In ancient Rome, the rose, the flower of Venus, was the
badge of the sacred prostitutes. The rose additionally symbolized
silence. Eros, in Greek mythology, presents a rose to the
god of silence. Things spoken under the rose or sub rosa were
the secrets of Venus’ sexual mysteries, later generalized to refer
to keeping any secret. The use of red and white roses symbolized
the sexually active and virginal goddess respectively and
set the stage for the later Christian sexual symbolism possessed
by the rose. That symbolism survives today in the predominate
use of roses at weddings and as gifts for Valentine’s Day.
In Christian Rome it was the custom to bless the rose on a
certain Sunday, called Rose Sunday. The custom of blessing the
golden rose came into vogue about the eleventh century. The
golden rose thus consecrated was given to princes as a mark of
the Roman pontiffs’ favor. The Christian use of the older rose
symbolism achieved its most artistic expression in the rose windows
of the medieval cathedrals.
In the East, it was believed that the first rose was generated
by a tear of the prophet Mohammed, and it was further believed
that on a certain day in the year the rose had a heart of
In the west of Scotland, if a white rose bloomed in autumn
it was a token of an early marriage. The red rose, it was said,
would not bloom over a grave. If a young girl had several lovers
and wished to know which of them would be her husband, she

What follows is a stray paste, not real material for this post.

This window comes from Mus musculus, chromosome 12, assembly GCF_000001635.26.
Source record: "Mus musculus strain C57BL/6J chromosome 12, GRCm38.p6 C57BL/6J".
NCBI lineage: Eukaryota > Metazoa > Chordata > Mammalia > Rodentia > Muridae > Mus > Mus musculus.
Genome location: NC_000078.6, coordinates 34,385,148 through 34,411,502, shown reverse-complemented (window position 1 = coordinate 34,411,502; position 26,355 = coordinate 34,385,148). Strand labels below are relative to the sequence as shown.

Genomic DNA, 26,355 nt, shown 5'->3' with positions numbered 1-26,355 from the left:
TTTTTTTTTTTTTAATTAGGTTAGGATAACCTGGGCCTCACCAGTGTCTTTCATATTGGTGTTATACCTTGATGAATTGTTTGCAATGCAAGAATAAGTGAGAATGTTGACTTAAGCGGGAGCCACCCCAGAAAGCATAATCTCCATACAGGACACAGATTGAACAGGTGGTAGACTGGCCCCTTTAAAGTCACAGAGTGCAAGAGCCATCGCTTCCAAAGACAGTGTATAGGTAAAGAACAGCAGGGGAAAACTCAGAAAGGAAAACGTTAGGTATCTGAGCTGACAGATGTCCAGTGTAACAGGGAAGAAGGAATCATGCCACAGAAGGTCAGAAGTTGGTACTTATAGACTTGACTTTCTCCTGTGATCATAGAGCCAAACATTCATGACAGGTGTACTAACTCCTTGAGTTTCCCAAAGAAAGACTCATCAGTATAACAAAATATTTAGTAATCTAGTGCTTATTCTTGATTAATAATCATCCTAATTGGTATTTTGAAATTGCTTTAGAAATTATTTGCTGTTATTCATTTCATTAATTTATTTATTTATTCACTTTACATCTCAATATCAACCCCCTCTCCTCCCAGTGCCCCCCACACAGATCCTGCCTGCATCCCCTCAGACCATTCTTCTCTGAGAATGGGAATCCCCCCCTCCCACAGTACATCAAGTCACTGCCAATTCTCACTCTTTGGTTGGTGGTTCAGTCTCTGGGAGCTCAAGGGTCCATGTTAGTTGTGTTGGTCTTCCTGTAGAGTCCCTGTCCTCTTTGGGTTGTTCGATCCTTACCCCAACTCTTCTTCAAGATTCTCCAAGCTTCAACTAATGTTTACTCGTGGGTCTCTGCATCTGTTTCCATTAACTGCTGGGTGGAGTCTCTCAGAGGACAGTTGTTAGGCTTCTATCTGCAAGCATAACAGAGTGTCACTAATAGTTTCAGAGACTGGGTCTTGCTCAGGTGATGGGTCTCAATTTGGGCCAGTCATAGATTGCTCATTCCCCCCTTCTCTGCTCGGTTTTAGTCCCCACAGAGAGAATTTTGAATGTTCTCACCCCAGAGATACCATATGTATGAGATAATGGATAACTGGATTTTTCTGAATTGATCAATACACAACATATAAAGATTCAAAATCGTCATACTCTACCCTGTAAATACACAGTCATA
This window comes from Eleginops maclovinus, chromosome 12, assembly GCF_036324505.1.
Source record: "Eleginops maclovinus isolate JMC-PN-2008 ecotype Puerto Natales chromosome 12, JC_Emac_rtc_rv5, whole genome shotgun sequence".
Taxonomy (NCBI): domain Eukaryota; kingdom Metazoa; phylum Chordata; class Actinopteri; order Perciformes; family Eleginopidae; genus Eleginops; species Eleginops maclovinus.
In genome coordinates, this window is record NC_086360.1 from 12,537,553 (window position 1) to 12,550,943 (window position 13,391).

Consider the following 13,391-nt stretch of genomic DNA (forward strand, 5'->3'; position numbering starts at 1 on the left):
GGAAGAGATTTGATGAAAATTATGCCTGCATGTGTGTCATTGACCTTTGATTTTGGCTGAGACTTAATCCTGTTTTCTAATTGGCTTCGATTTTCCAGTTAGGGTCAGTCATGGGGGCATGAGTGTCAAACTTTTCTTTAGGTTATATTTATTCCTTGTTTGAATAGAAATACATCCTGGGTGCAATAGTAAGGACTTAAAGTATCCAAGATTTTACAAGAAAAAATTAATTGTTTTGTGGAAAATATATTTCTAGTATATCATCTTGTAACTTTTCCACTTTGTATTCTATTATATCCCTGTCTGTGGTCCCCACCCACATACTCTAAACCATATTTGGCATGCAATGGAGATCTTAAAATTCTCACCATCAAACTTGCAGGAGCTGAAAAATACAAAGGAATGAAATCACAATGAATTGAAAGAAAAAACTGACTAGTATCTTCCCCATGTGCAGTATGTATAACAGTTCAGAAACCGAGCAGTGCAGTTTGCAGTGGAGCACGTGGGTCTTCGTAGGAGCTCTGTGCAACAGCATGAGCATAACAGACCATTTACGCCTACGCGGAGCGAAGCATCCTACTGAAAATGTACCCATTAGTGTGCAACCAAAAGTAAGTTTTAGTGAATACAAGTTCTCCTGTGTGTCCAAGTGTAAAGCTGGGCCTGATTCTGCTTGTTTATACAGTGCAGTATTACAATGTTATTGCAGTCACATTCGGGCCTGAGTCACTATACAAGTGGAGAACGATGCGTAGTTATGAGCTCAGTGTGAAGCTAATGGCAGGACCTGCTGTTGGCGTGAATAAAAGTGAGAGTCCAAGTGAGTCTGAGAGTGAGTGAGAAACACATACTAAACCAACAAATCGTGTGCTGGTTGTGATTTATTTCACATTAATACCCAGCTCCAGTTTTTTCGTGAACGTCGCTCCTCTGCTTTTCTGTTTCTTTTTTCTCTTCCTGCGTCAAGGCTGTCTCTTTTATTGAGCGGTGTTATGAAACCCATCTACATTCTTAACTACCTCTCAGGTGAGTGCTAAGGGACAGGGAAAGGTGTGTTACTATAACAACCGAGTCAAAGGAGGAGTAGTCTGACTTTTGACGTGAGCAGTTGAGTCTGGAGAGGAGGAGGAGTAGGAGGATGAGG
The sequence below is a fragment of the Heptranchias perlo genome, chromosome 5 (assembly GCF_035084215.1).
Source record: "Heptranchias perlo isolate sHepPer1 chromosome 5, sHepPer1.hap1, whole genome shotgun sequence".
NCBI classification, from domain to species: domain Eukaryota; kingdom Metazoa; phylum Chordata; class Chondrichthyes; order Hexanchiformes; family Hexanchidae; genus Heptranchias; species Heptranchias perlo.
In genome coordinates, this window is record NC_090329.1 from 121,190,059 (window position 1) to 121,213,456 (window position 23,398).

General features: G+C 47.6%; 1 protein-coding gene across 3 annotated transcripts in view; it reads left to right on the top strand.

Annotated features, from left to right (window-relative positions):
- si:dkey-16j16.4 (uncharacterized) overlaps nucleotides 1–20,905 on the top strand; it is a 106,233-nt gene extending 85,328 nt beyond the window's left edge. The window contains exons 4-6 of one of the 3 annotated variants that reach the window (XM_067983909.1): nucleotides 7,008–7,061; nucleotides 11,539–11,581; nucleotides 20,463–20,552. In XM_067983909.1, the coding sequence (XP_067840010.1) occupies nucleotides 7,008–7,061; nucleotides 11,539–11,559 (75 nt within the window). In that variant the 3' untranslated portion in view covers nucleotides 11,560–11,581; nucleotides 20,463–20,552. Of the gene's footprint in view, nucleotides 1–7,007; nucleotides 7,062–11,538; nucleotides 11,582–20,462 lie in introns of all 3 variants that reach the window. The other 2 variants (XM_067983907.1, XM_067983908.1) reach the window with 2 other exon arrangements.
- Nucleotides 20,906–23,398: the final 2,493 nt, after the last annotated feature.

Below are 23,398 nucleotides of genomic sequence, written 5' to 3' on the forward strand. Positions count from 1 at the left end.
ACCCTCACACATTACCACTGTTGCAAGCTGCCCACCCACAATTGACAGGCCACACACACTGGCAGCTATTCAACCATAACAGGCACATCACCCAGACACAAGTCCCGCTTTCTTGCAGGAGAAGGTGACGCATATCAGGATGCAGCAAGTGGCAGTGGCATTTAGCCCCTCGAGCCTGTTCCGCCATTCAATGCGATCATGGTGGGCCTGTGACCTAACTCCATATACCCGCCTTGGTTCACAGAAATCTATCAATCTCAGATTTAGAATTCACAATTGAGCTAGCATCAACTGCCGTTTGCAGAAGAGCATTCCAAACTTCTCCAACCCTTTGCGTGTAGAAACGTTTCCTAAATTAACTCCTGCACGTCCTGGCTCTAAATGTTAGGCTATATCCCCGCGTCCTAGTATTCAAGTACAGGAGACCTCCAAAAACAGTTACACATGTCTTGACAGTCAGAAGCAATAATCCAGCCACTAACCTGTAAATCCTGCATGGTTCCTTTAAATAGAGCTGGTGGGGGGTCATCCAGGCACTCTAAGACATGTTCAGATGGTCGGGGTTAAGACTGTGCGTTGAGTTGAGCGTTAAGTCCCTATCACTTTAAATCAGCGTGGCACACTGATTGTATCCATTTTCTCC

would take a rose leaf for each of her sweethearts, and, naming
each leaf after one of her lovers, she would watch them until
one after another they sank, and the last to sink would be her
future husband.
Rose leaves thrown upon a fire gave good luck. If a rose bush
was pruned on St. John’s Eve, it would bloom again in the autumn.
Superstitions respecting the rose are more numerous in
England than in Scotland.
The rose became a prominent symbol in occultism at the beginning
of the modern age. It appeared on the family crest of
Martin Luther, seemingly the ultimate source of the Rosicrucians’
juxtaposition of the rose and cross. Earlier it had been
used in the symbolism of alchemy. Both pagan and Christian
folklore cites the rose as a symbol of regeneration and love.
Walker, Barbara. The Woman’s Encyclopedia of Myths and Secrets.
San Francisco Harper & Row, 1983.
Wilkins, Eithne. The Rose-Garden Game. London Victor Gallancz,